Some wine businesses are establishing apprenticeship programmes for Black, Indigenous, and People of Colour (BIPOC) and Lesbian, Gay, Bisexual & Transgender (LGBT) candidates to encourage more workforce diversity. One example is Silver Oak, which partnered with the Veraison Project to recruit for the programme.

After reviewing a pool of applicants, Tahlia Suggs and Courtney Guntz-Summers were selected to complete a year-long apprenticeship. They worked in all aspects of the winery, including customer relations, tasting room and cellar operations, as well as the vineyard.

Silver Oak apprenticeship co-creator, Veronica Jauregui, stated: ‘Tahlia and Courtney have made a profound impact at Silver Oak. We hope they are the first of many to go forth and make the wine industry a more inclusive and diverse space.’

After the apprenticeship, Guntz-Summers summarised: ‘I have fallen in love with the challenge and camaraderie of the industry.’ Suggs reported that the experience ‘has allowed barriers to be broken down within the wine industry to allow access to the BIPOC community’.

Hiring, mentoring and retention metrics

Progressive wine businesses are also actively recruiting under-represented employees and ensuring they have a mentor – whether another employee or a manager – to help them feel comfortable within the company culture. Likewise, these businesses use metrics to track the percentage of diverse new hires, maintain retention metrics and conduct exit interviews.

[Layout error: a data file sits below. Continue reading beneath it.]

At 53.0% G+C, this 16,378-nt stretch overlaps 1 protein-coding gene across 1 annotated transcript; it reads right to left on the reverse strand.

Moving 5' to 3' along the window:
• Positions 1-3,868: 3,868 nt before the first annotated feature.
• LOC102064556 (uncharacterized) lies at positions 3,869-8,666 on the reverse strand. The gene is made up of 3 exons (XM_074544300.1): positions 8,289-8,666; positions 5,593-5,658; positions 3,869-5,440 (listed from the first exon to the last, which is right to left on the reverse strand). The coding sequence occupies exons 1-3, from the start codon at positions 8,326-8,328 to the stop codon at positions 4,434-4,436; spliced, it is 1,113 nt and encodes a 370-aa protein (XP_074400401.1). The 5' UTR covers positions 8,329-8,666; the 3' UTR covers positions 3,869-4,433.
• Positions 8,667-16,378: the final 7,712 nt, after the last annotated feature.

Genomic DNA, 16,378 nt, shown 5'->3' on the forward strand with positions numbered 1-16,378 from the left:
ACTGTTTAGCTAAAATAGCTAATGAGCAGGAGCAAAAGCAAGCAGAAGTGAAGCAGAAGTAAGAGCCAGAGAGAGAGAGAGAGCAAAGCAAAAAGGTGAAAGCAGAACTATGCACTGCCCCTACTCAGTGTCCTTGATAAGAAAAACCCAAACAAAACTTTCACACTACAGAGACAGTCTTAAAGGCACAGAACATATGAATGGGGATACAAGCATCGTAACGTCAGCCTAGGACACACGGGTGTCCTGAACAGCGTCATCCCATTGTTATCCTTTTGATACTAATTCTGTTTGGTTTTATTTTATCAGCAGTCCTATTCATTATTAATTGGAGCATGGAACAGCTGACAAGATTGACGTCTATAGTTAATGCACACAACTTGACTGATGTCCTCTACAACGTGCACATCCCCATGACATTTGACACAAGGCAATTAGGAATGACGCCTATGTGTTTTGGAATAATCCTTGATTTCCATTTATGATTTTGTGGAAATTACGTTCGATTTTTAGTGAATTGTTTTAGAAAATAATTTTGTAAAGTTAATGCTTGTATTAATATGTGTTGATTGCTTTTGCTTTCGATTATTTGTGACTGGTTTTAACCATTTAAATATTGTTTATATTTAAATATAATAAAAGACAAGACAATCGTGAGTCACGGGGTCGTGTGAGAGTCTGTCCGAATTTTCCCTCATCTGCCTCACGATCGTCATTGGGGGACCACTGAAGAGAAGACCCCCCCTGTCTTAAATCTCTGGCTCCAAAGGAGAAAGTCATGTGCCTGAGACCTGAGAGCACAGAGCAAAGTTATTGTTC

‘During orientation, we provide optional reporting on gender, and identity to track diversity,’ reported Stacionis of Bay Grape Wine. ‘In this way, we can track our DEI progress and have seen increases in all categories.’

Stacionis concluded her presentation with an encouraging statement. ‘It’s really easy to talk about DEI, but walking the walk is much more difficult and terrifying. By being here today, I hope to encourage someone else to start their own walk or even a quiet crawl.’

Making the commitment to third party certification takes time and effort, but it is worth it to demonstrate our commitment to the community and to protect our watershed, our land and the air we breathe.​

Join these rockstars of winemaking this week at @complinewineshop for Vino & Vinyl night featuring all Napa Green Certified Wineries!